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State v. Brooks

October 27, 2010

STATE OF NEW JERSEY, PLAINTIFF-RESPONDENT,
v.
RAJAL BROOKS, DEFENDANT-APPELLANT.



On appeal from the Superior Court of New Jersey, Law Division, Monmouth County, Indictment No. 05-04-0799.

Per curiam.

NOT FOR PUBLICATION WITHOUT THE APPROVAL OF THE APPELLATE DIVISION

Submitted October 4, 2010

Before Judges Rodríguez and LeWinn.

Defendant appeals from the July 1, 2009 order of the Law Division denying his petition for post-conviction relief (PCR).

Because we are satisfied that the PCR judge properly denied defendant's petition without affording him a plenary hearing, we affirm.

In April 2005, defendant was charged in an eleven-count indictment with vehicular homicide, aggravated assault, assault by auto, and causing death and serious bodily injury while driving with a suspended driver's license. On October 12, 2005, pursuant to a negotiated plea agreement, defendant pled guilty to second-degree vehicular homicide, N.J.S.A. 2C:11-5, and three counts of second-degree aggravated assault, N.J.S.A. 2C:12-1(b)(1). Because of his prior record, defendant was eligible for a discretionary extended sentence pursuant to N.J.S.A. 2C:44-3(a). The State recommended a maximum term of eighteen years on the vehicular homicide count and concurrent seven-year terms on the aggravated assault counts.

In his factual basis for the plea, defendant stated that on the date in question, he was driving a vehicle in Matawan while he was intoxicated. Defendant had one passenger in his car. He lost control of his vehicle, swerved into the lane of oncoming traffic and collided head-on with a taxicab, which contained two passengers. The cab driver was killed, and all three passengers were seriously injured.

On November 30, 2005, defendant's attorney wrote to the judge stating that "[i]mmediately after his guilty plea was entered, [defendant] wrote to [him] . . . stating that he desired to retract his guilty plea and proceed to trial[,]" and that counsel had filed a motion seeking that relief. Counsel went on to advise the judge that, based on correspondence he had received from defendant, he considered "it impossible for [him] to continue to represent [defendant]." Specifically, counsel paraphrased the contents of three postcards defendant had sent to him, in which defendant accused counsel of "providing false advi[c]e in order to induce him to plead guilty as part of an agreement" with the prosecutor, and stated that he was going to "report[]" counsel "to prevent [his] misleading other clients[,]" in language that counsel characterized as "vulgar and offensive[]."

On February 3, 2006, the judge granted defendant's motion to withdraw his guilty plea. The judge instructed defense counsel to file a motion to withdraw and ordered that the matter be set down "for a status conference on the return date of [counsel's] motion to withdraw."

The judge noted that defendant had "filed a pro se motion for reduction of bail," but concluded that "since counsel did not join in that, it's nonconforming and so . . . it's going to be denied or dismissed." The judge further stated that if she "let [defense counsel] out of the case," she would afford defendant the opportunity to obtain new counsel and "give him or her a chance to get familiar with the case and . . . set it down for trial."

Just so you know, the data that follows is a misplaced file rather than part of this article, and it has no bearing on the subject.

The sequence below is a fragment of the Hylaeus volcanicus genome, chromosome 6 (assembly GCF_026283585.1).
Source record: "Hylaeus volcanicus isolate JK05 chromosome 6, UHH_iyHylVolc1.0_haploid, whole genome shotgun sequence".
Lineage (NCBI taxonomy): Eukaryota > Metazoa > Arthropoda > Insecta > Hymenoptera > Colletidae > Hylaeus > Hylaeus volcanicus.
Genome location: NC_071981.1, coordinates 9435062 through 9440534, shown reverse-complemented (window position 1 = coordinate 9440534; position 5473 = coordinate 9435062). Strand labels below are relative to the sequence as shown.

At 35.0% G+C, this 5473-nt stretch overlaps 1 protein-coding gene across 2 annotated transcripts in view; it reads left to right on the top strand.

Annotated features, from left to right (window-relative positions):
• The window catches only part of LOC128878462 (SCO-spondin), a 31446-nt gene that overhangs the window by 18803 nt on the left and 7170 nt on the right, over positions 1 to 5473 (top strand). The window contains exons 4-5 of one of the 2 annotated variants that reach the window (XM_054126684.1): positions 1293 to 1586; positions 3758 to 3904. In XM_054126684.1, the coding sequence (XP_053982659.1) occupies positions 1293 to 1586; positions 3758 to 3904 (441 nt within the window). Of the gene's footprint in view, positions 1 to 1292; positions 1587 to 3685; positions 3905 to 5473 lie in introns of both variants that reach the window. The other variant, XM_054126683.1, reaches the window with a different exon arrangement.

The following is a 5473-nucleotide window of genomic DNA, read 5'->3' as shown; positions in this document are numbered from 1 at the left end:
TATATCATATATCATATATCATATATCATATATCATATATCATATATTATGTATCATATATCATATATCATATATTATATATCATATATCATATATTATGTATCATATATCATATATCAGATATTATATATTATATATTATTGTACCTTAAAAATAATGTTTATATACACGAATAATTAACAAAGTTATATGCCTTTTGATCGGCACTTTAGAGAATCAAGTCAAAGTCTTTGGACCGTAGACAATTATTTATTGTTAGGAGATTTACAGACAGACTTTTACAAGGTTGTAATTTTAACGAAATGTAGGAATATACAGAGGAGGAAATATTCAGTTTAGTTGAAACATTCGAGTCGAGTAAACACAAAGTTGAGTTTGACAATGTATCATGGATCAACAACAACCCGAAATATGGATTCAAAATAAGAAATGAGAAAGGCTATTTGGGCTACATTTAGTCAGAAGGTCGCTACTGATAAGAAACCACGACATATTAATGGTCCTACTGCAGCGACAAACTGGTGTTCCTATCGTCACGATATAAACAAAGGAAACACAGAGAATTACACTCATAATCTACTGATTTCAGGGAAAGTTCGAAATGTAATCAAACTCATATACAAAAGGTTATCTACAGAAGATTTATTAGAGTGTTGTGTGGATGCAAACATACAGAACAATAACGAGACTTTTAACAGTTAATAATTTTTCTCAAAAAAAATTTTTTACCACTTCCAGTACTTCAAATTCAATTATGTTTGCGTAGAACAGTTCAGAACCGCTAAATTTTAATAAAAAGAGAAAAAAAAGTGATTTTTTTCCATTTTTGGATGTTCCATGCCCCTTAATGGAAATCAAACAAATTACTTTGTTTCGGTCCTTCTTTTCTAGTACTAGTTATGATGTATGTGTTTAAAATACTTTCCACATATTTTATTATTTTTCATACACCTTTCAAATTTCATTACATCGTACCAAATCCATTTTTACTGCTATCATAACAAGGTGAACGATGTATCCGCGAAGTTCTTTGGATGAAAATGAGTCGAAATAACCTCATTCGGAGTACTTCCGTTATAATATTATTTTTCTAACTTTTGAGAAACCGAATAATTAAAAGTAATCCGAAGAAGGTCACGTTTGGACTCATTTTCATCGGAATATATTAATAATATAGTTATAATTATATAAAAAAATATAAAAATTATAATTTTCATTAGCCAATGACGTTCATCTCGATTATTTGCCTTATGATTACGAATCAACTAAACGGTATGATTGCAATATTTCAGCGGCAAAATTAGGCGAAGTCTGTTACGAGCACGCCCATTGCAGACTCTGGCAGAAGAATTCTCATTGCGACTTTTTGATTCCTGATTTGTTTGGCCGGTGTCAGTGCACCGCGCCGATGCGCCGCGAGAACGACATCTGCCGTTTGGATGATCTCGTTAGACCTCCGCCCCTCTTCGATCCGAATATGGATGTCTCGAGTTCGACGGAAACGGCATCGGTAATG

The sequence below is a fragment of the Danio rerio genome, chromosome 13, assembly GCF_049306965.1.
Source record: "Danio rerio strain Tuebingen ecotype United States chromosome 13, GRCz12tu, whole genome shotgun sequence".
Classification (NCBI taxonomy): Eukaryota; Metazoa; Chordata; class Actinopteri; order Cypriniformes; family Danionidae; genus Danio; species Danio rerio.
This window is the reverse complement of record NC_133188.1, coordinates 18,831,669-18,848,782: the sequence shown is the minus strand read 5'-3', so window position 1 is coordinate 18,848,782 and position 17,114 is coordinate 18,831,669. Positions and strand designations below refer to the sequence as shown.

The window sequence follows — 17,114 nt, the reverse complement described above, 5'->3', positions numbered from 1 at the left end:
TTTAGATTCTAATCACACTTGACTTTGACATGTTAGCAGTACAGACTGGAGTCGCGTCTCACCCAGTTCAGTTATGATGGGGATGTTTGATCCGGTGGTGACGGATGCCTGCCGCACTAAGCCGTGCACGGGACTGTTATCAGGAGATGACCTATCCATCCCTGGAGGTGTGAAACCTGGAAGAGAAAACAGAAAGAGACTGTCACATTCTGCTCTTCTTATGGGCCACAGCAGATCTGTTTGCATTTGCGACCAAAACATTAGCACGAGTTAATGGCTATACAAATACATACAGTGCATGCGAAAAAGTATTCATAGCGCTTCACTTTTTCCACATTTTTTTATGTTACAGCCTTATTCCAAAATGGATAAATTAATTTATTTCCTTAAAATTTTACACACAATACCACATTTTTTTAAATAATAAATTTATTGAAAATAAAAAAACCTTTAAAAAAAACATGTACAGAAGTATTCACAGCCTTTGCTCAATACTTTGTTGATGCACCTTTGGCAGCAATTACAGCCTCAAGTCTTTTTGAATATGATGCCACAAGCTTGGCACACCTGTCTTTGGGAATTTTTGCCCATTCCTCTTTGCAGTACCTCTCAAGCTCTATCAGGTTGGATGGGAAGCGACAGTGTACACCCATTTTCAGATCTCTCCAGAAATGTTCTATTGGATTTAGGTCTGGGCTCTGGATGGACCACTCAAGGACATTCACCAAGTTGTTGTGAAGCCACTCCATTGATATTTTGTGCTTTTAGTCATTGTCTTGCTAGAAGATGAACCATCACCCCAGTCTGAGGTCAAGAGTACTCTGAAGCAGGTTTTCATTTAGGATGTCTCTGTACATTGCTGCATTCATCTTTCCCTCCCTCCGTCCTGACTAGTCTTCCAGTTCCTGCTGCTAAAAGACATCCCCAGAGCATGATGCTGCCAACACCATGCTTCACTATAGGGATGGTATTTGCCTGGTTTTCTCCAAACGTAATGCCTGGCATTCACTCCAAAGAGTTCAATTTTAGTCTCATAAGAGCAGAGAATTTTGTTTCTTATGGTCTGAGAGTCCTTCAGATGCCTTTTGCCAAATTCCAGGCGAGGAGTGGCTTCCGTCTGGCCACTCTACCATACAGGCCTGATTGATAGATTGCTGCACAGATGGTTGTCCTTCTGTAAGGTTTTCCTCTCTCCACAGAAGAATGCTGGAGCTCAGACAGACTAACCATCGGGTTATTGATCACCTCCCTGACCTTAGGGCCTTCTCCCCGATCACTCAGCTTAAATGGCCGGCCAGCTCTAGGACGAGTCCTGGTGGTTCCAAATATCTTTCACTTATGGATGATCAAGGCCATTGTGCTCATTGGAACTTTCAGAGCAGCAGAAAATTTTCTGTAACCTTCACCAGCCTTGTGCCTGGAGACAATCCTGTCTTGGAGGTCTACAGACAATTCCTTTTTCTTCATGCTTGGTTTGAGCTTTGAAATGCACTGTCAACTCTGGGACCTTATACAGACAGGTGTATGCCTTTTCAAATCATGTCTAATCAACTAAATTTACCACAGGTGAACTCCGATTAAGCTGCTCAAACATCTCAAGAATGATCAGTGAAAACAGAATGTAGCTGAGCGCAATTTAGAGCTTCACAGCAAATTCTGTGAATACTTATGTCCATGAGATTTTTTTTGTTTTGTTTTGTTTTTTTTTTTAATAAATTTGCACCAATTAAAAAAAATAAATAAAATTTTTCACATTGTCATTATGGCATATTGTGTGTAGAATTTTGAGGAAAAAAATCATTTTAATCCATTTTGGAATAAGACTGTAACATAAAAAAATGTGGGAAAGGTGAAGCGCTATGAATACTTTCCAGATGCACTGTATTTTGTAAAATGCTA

Defendant then advised the court that he did not wish to proceed to trial, and that he wished to withdraw his motion to vacate his guilty plea. The prosecutor stated that the previous plea was "no longer on the table[,]" and that defendant would have to "plead open ended."

The judge advised defendant that, once his attorney filed his motion to withdraw, she would "see what happens" and defendant could consult with a new attorney and decide how to proceed. Defendant asked about a bail reduction and the judge informed him that he was represented by counsel who was going to ask to withdraw and a bail motion would have to await the appearance of new counsel on defendant's behalf.

It appears counsel never filed a motion to withdraw because, on May 22, 2006, defendant appeared in court with the same attorney and entered an open ended plea to the indictment. The prosecutor then proceeded to recite the State's proofs on each count of the indictment, which included the following: (1) defendant's blood alcohol content was 0.142 at the time of the incident; (2) defendant's car crossed the center lane and hit a taxi cab, killing the driver; one passenger required open heart surgery; another was treated for fractures of his nose, arm and ribs; and the third "suffered serious bodily injury." The prosecutor further placed on the record that defendant's car crossed over a bridge, "rode the guardrail for [forty-five] feet" and collided with the cab with such force that "[b]oth cars were totaled." The prosecutor also introduced an abstract of defendant's driving record showing that his license was suspended on the date in question.

The judge asked defense counsel if he concurred with the prosecutor's rendition of the facts. Counsel stated that he did and the judge proceeded to voir dire defendant as to the knowing and voluntary nature of his plea. Defendant acknowledged that his attorney had visited him in jail and talked to him in court, reviewed the plea form with him and answered his questions, and that he was satisfied with counsel's services.

Counsel then questioned defendant as to the factual basis for his plea; in his responses, defendant acknowledged that one victim had died and the three passengers had sustained serious bodily injuries. Defendant stated that he had no recollection of anything that occurred after his car hit the ...


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